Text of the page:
A year ago, Naman Chandak had attempted suicide after a daunting battle with depression and then addiction. Life seemed hopeless for him then.
Now, he makes people laugh. Seriously.
Besides pursuing his graduation at St Xavier’s University, New Town, he is a stand-up comedian.
On Saturday, he was a sought-after man among principals who wanted to invite him to their schools.
Naman, 19, was a recipient of The Surrendra Paul Memorial Award for Courage at The Telegraph School Awards for Excellence 2023. A thunderous applause greeted him as his story was told. Many principals raised their hands when host Barry O’Brien wanted to know if anyone wanted to invite the comedian for a performance in their school.
Naman, who was a student of Don Bosco, Park Circus, was glowing.
In this short life, Naman has seen life like few have.
As a schoolboy, he slipped into depression when his closest friend abandoned him. That was close to his board exams. He fought on and scored 92.5 per cent. From there, he went downhill. “I could not sleep. I started taking pills and developed a habit of self-harming,” he said. He also dipped into substance abuse.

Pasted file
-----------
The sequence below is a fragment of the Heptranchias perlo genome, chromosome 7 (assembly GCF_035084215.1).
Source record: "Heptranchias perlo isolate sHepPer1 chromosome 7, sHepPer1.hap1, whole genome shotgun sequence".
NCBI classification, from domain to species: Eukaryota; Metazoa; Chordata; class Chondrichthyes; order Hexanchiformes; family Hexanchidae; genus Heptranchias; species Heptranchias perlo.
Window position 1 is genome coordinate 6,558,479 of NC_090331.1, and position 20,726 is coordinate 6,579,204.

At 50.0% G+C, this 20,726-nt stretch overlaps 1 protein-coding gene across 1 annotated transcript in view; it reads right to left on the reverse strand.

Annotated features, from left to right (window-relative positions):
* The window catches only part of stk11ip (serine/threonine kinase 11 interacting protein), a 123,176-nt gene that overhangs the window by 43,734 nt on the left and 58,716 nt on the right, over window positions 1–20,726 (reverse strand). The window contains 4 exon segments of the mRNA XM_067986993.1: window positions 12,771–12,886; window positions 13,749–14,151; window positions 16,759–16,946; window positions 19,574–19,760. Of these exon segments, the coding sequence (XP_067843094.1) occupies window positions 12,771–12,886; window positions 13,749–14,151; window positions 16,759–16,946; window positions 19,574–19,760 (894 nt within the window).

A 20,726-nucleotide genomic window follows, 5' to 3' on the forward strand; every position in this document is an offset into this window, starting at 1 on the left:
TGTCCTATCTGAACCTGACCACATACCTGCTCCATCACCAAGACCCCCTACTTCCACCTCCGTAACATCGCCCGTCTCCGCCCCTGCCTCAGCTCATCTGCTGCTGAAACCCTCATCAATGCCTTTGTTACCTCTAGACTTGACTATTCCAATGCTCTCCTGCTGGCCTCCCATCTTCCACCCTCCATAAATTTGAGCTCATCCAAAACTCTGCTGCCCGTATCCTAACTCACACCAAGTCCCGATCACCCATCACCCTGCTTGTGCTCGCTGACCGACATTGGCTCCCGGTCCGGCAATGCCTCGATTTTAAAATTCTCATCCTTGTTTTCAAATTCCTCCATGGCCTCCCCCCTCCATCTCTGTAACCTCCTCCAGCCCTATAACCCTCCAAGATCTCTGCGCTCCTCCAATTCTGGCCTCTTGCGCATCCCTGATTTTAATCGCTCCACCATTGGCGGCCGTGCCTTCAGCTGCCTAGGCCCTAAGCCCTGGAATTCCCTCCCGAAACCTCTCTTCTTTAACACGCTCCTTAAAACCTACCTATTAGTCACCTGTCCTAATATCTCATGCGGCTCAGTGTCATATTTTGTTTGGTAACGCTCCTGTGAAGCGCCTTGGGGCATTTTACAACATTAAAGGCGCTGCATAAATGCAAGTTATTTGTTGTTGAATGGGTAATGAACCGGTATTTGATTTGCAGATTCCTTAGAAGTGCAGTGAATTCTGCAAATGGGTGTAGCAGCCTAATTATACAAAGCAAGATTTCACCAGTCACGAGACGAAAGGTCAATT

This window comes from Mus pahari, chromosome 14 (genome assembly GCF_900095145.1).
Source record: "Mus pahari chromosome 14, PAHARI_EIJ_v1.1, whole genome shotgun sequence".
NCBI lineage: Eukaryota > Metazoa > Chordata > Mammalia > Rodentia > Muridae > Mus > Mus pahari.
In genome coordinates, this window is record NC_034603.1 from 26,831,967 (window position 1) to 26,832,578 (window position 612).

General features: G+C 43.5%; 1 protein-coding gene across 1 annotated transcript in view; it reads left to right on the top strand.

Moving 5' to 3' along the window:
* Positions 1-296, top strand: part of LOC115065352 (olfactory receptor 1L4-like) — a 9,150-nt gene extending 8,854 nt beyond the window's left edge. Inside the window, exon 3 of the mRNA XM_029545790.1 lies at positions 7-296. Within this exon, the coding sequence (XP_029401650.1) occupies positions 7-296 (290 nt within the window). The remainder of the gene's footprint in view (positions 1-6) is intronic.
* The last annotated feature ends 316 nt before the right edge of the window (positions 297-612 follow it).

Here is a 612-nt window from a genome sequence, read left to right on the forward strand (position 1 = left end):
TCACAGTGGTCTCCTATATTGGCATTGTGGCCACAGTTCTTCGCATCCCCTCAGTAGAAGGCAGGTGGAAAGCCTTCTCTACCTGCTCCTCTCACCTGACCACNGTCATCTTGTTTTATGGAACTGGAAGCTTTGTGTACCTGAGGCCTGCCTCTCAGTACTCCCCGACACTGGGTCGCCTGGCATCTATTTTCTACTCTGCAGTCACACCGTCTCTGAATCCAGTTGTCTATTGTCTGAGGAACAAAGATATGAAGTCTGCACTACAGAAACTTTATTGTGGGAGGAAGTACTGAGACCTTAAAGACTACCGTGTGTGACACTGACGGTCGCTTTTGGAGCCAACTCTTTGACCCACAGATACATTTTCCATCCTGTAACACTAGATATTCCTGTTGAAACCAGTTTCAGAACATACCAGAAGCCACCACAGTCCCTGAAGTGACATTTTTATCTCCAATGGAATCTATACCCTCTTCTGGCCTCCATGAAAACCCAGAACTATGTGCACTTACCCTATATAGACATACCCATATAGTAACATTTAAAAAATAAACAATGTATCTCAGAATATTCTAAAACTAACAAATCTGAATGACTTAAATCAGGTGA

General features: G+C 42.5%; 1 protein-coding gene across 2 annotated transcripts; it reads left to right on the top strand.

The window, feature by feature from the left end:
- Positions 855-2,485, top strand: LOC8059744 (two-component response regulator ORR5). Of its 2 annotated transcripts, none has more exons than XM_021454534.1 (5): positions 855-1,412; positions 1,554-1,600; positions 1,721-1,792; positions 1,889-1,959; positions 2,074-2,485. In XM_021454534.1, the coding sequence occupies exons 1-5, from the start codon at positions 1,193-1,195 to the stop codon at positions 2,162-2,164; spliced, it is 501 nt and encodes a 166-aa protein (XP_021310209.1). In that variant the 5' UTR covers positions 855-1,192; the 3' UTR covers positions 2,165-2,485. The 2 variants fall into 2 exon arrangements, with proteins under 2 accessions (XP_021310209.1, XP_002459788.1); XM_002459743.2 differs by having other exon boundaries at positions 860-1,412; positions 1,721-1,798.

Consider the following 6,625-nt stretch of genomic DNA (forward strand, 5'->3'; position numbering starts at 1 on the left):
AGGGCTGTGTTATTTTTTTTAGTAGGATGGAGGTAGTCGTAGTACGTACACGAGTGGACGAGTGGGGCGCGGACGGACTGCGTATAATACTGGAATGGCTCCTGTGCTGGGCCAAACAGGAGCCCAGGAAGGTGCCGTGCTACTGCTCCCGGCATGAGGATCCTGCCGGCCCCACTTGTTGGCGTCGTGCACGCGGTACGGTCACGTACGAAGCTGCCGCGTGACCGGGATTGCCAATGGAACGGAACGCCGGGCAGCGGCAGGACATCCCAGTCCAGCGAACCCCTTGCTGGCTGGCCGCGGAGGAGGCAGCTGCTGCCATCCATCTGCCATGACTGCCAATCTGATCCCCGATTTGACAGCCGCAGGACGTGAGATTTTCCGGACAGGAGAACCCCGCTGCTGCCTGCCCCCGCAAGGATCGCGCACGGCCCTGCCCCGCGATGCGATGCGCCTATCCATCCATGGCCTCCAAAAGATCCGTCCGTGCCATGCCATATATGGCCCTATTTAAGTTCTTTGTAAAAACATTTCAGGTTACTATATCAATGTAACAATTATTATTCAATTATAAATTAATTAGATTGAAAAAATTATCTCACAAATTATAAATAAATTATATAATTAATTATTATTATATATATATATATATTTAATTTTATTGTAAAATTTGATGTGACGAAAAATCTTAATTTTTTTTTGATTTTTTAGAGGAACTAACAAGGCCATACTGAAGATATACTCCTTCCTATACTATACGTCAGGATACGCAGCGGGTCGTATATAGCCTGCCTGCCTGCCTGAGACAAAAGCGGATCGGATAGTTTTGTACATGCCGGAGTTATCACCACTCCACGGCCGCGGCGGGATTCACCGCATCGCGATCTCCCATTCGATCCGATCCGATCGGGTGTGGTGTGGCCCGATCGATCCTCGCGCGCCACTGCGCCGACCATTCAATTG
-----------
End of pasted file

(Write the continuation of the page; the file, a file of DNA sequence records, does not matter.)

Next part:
Then came the darkest day. “One evening in June last year, I was nearly dead. It was a miracle that I survived,” he said.
And the turning point. “I thought life has given me a second chance and I must make full use of it. I always nurtured the dream of becoming a stand-up comedian. Now I decided to become one. I had nothing to lose,” he said.
He is now a management student. Naman has participated in 45 competitions of stand-up comedy and public speaking and has won positions in 42.
Speaking to The Telegraph over the phone, he said two lines of a Hindi saying for those who feel depressed with life: “Dil na-ummeed toh nahi nakaam hi toh hain / Lambi hain ghum ki shaam magar shaam hi toh hain (The heart is not hopeless, unsuccessful it is / The evening of sorrow is long, but it is only an evening).”